GOP leaders: Whitmer’s road bonding plan is ‘hypocritical’

No interest in repealing 3rd grade reading law

By: - January 30, 2020 5:51 pm

House Speaker Lee Chatfield (left) and Senate Majority Leader Mike Shirkey (right) | Allison Donahue

The day after Democratic Gov. Gretchen Whitmer announced her bonding plan to fix the roads, state House Speaker Lee Chatfield (R-Levering) and Senate Majority Leader Mike Shirkey (R-Clarklake) were still fired up against it.  

Shirkey says the plan unveiled during Whitmer’s State of the State address, which will increase the Michigan Department of Transportation (MDOT) budget by $3.5 billion, “is a finance tool, not a funding source.” 

Whitmer’s plan bypassed the Legislature after Republicans rejected her 45-cent gas tax increase proposal last year. On Thursday morning, the State Transportation Commission unanimously approved the bonds. Republicans had scheduled a press conference afterward.

Shirkey and Chatfield said one of their greatest concerns with the plan is that it has not been made clear to Michiganders that it’s only a short-term solution to fix Michigan’s roads. 

‘I’d be embarrassed if I were her’: Republicans keep slamming Whitmer’s old gas tax plan

 

Whitmer addressed this issue directly in her State of the State address Wednesday night.

“But let me be clear: these new projects will only address the worst of our most highly traveled state roads,” Whitmer said. “We still need the Legislature to come up with a real, long-term solution to fix the roads.”

Chatfield called Whitmer’s plan “hypocritical,” saying she adamantly pushed back against a Republican idea to redirect the 6% sales tax on gas to road repairs. Whitmer and education leaders were concerned about the hit to school funding.

“At times, it’s difficult to take this administration seriously,” Chatfield said. 

African-Americans want Whitmer to tackle jobs, health care before roads

Later on Thursday, Chatfield traveled to Selfridge Air National Guard Base in Harrison Township to greet President Donald Trump, who’s doing an event in Warren touting the new United States-Mexico-Canada (USMCA) trade agreement he signed Wednesday. The speaker attended Trump’s campaign events in Grand Rapids and Battle Creek last year.

Whitmer is scheduled to give the Democratic response on Tuesday to Trump’s State of the Union speech.

There were some glimmers of hope for the new year, though, as Chatfield and Shirkey spotted common ground with the governor. 

Chatfield said he appreciated Whitmer’s emphasis on auto insurance reform — the 2019 law was one of the most high-profile bipartisan victories — and her dedication to mental health and criminal justice reform.

Shirkey said he is excited to “roll up his sleeves” and collaborate on Whitmer’s proposals to expand resources and support for pregnant and postpartum women, which is an issue he says is “near and dear to my heart.”

African-Americans want Whitmer to tackle jobs, health care before roads

Another topic that Whitmer addressed during the State of the State was her plans to improve public education and fund it through the Fiscal Year 2021 budget plan she will announce on Feb. 6.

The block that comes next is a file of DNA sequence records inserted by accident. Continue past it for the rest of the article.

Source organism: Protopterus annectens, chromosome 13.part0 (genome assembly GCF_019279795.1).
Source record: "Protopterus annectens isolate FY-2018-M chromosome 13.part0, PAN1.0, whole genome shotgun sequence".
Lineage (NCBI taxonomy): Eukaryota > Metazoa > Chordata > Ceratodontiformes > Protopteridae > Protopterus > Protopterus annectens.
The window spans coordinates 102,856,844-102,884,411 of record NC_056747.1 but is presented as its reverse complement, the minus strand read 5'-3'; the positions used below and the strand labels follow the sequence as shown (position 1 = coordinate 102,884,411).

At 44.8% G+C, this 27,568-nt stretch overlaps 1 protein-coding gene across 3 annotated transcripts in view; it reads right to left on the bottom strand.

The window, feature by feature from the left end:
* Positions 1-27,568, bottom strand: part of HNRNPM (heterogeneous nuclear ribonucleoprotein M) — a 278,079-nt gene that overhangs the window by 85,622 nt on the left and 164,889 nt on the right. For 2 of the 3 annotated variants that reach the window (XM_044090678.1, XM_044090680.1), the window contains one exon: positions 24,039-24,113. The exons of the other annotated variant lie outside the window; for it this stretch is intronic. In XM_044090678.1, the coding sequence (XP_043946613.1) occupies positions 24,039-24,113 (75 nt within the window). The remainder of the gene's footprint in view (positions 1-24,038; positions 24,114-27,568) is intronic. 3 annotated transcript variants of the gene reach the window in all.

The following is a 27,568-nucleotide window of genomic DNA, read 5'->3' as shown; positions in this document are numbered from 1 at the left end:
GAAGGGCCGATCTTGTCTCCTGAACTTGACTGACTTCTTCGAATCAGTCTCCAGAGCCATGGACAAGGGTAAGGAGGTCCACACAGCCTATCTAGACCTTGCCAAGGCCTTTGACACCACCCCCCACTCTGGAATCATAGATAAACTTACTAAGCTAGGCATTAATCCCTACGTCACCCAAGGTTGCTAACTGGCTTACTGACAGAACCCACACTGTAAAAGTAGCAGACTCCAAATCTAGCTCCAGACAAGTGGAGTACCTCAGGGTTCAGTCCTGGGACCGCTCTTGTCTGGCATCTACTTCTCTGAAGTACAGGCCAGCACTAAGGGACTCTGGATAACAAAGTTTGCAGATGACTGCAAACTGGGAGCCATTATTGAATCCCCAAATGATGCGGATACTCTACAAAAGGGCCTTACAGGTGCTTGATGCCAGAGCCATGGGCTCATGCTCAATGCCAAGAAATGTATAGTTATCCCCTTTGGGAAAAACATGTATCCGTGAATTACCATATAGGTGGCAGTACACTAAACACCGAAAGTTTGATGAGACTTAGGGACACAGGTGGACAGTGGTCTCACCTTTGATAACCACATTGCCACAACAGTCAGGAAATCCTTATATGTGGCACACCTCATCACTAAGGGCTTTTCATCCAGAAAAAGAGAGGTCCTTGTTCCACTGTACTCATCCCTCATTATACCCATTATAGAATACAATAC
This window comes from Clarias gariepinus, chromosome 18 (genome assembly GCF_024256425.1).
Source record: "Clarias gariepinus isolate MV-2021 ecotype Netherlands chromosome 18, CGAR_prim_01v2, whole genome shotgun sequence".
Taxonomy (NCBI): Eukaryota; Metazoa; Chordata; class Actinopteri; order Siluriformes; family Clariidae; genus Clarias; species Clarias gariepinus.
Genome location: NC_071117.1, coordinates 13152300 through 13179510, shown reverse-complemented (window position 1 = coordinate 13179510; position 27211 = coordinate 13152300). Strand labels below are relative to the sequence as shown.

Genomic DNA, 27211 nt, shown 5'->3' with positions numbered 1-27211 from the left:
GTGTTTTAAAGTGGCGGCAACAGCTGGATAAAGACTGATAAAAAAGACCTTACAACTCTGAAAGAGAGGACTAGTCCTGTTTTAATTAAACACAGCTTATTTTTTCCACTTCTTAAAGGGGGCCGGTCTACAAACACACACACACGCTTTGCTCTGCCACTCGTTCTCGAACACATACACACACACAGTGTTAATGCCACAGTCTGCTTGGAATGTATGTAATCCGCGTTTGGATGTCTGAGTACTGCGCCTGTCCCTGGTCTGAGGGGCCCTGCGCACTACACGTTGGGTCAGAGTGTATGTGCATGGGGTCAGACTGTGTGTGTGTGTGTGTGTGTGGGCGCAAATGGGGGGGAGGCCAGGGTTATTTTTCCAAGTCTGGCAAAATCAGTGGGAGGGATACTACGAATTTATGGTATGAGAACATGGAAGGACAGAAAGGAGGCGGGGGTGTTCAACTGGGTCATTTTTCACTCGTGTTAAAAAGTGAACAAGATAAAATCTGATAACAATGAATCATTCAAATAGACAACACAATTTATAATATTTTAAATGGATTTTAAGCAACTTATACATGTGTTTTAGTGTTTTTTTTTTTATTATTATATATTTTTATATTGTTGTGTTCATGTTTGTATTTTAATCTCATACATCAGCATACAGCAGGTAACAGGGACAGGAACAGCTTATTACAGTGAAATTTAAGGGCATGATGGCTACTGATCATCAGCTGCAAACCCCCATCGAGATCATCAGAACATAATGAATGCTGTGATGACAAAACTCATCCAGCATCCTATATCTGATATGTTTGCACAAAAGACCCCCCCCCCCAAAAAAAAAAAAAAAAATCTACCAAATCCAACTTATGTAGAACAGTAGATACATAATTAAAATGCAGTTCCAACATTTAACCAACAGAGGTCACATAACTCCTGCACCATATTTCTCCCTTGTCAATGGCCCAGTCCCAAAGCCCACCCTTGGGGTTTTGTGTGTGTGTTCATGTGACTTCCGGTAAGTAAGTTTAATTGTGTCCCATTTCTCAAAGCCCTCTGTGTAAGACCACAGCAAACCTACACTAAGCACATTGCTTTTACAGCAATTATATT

During her address, Whitmer was critical of former Gov. Rick Snyder’s Read by Grade Three law, which requires school districts to hold back students who do not meet reading proficiency standards. She said the law is “punitive” and could be a nightmare for families. 

Chatfield stands by the law and says it is “cruel to pass kids through the school system who can’t read.”

Shirkey seemed open to continuing the conversation with the governor about the early literacy law, but doesn’t believe it should be repealed. 

Researchers find 3rd grade reading law could lead to thousands of kids held back

“We should absolutely revisit [the Read by Grade Three law] from the standpoint of: Is it performing as intended and are there needs or things to be tweaked or improved? But to repeal it and … give up on third-graders, I think would be a horrible idea,” Shirkey said. 

Whitmer announced her plan to move toward an equitable funding formula, which would provide more funding for schools with a disproportionate number of students with special needs and historically disadvantaged students. 

“I am happy to have the conversation assessing how schools are funded based on need, not based on geography,” Shirkey said. “One size probably doesn’t fit all.”

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Allison R. Donahue
Allison R. Donahue

Allison R. Donahue covers education, women's issues and LGBTQ issues. Previously, she was a suburbs reporter at the St. Cloud Times in St. Cloud, Minn., covering local education and government. As a graduate of Grand Valley State University, she has previous experience as a freelance researcher for USA Today and an intern with WOOD TV-8. When she is away from her desk, she spends her time going to concerts, comedy shows or getting lost on hikes in different places around the world.

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